From the Washington Post:
Another old landmark is to disappear soon through the change of ownership of the square bounded by R, Third and Fourth streets, and Florida avenue northwest, and long known as the Glorious property. The land has been occupied as a garden, and by a greenhouse, and a residence, which will be removed to make way for a block of twenty-seven two story dwellings, to be erected by Harry Wardman, who will put them upon the market, Each dwelling will consist of two flats of five rooms and a bath, and be strictly up to date in all features. They will be of press brick.
Work on the structures will begin about October 1, They are intended to be ready for occupancy April 1. Mr. Wardman has just completed, at New Jersey avenue and R street northwest, five two story flat dwellings of the same character as those described above. All these were sold, before being finished. At Thirteenth street and Whitney avenue, Mr. Wardman is erecting five three-story modern press brick and stone front dwellings to be finished November 1. These are to be provided with hot-water heating appliances, and all other conveniences. Another …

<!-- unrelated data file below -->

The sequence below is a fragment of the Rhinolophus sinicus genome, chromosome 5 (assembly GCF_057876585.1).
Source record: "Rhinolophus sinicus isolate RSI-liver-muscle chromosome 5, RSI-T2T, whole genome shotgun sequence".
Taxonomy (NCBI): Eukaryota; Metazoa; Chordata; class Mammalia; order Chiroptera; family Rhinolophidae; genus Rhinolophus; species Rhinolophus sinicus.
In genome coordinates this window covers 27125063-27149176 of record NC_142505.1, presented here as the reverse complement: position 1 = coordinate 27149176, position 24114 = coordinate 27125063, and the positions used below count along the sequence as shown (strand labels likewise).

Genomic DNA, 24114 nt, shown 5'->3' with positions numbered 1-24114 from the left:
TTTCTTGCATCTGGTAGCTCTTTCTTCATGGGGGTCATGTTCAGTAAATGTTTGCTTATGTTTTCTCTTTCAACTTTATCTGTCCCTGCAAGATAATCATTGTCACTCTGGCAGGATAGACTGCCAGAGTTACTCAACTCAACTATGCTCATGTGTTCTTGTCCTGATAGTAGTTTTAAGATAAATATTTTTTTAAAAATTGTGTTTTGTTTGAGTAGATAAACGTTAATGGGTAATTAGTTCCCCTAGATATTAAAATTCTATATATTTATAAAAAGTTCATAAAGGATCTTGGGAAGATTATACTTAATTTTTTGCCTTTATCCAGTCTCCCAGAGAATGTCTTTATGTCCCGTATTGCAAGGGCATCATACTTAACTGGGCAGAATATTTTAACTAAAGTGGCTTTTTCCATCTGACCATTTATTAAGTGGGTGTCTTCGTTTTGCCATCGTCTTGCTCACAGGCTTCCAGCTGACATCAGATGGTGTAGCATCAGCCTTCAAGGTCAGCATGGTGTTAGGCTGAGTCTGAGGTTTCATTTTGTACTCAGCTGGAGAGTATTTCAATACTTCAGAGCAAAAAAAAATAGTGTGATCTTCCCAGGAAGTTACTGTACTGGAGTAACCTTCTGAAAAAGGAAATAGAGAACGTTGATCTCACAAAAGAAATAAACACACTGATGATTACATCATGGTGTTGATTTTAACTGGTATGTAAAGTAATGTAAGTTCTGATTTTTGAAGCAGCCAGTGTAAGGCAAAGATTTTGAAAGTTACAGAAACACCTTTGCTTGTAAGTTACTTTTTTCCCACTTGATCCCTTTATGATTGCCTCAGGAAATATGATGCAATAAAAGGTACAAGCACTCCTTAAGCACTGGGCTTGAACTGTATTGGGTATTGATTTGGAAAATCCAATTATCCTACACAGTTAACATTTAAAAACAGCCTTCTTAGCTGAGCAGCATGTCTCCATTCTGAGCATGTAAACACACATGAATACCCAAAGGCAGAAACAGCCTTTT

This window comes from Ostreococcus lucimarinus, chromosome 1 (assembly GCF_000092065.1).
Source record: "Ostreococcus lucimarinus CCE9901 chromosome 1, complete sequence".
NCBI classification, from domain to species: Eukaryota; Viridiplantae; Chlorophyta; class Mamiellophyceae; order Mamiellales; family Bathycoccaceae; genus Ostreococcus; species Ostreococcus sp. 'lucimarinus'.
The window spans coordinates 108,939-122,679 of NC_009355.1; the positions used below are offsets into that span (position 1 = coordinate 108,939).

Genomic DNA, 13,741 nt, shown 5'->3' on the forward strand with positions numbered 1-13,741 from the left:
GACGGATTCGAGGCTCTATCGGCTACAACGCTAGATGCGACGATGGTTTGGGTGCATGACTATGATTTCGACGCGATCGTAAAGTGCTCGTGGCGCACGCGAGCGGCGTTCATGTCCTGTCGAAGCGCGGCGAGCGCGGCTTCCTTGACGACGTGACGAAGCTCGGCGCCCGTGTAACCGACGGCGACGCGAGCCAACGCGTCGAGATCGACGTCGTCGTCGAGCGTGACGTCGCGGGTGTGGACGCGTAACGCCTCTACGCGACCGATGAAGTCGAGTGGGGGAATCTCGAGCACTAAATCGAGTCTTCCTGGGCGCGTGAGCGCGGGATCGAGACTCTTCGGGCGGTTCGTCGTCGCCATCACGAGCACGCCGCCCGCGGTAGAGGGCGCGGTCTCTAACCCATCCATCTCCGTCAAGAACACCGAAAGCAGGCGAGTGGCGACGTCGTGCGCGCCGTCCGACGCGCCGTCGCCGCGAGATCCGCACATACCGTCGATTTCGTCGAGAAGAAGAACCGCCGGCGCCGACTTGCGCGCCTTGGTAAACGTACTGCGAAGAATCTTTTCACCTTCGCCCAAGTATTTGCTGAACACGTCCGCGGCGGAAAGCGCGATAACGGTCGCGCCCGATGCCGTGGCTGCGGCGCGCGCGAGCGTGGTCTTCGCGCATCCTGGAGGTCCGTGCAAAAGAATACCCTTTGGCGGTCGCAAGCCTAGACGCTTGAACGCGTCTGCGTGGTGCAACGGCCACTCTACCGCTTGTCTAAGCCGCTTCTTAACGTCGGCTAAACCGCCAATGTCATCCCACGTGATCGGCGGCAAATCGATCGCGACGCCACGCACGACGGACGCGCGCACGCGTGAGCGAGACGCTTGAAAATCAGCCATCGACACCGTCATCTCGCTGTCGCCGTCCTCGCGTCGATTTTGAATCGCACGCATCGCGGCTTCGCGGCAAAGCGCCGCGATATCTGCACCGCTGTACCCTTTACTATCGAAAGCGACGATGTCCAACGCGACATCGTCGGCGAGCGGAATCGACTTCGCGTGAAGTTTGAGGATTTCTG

-Washington Post, September 21, 1902 p. 16
There you go another developer taking over green space throwing up a bunch of cookie-cutter townhouses (of the same character) on the edges of the city and out in the suburban parts of the District*. So in seven months time he’s supposed to tear down a landmark, and quickly construct 27 whole townhouses in move in condition?
And Modern?! Phooey, what’s wrong with the lovely and modest Federalist style that is the charming character of the city. Wardman wants to build these huge monstrosities that dwarf the humble classic styled houses. Modern, well I don’t care for this modernism, not one bit. And two flats? Obviously, these are meant for greedy investors as what appears on the outside to be a single home is nothing but a mini-apartment complex or flop house.
But let us return to what we will lose in all of this, flowers, beautiful locally grown flowers. It is sad that none of the Glorious children have chosen to take up their father’s passion to continue the family business, but I guess this is all what people call progress. [/sarcasm]
*Near the turn of the century, a lot of what was above Florida Avenue (then Boundary Avenue) was farmland and he sub-urban part of the District.